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Most everyone knows that I hate single-taskers in the kitchen . . . those items in your utensil drawer or the cupboard that only do one thing. If your kitchen is anything like mine (i.e., galley style layout), you know that I have limited storage space and even greater limits on counter space. So, if I’m going to allow a single-tasker into my kitchen, it has to do an amazing job and it has to take up minimal space. (Example: the Norpro bean slicer; small in size, but an absolute champ at slicing haricot vert lengthwise.)

With that in mind, many of my friends were surprised to hear that, for a holiday present, I had purchased a sous vide cooker. “Sous vide” (pronounced “soo veed,” meaning “under vacuum”) is a cooking technique, long used by professionals, that is now enjoying a resurgence among foodies. (more…)

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About this time last year, I was going Full Dark Gothic on ringing (or, more accurately, “wringing”) out the old year. 2016 was a tough year for us here at Chez G, filled with deaths and troubles and disappointments galore, and though we survived it, we didn’t always manage to do it with style.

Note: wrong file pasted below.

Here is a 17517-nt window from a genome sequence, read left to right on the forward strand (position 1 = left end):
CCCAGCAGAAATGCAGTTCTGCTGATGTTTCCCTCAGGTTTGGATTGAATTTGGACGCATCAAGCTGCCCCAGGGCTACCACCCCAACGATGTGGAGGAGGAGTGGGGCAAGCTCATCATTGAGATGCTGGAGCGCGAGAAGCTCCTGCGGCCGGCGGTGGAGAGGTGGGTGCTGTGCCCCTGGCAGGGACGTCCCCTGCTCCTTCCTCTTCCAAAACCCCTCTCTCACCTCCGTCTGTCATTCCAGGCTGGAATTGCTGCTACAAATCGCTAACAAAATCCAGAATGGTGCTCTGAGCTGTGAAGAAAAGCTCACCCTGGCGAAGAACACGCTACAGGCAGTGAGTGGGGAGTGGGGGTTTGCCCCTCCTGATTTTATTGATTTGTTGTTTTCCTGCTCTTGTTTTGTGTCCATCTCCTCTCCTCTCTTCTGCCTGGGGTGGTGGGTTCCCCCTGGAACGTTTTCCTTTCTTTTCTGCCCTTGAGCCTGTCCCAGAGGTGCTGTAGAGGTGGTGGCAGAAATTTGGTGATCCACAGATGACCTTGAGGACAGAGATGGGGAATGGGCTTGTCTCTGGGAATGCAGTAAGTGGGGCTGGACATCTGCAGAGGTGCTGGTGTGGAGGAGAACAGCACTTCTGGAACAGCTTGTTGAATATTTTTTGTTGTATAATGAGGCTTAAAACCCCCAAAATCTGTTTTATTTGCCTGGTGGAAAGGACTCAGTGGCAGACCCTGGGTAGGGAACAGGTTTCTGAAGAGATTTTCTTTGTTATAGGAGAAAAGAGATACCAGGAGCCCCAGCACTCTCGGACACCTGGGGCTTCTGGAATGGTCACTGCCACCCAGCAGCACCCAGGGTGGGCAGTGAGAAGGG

2017 has been difficult, too, with the wholesale breakdown of norms on both personal and global stages, but while difficult—incredibly so, at times—it wasn’t as painful as 2016. So, while I don’t feel particularly hopeful about what’s coming after 2017, I don’t feel as bloodied as I did coming into it. As a result, this holiday season has been, for us, pretty good.

For all of you, I hope your holidays have been peaceful, fun, and filled with love.

In the new year, let’s try to be grateful for the little things that brighten our days, like that new pair of warm winter socks or that bowl of homemade soup or the sound of rain or the smell of a loved one’s hair or the way your dog greets you when you come home.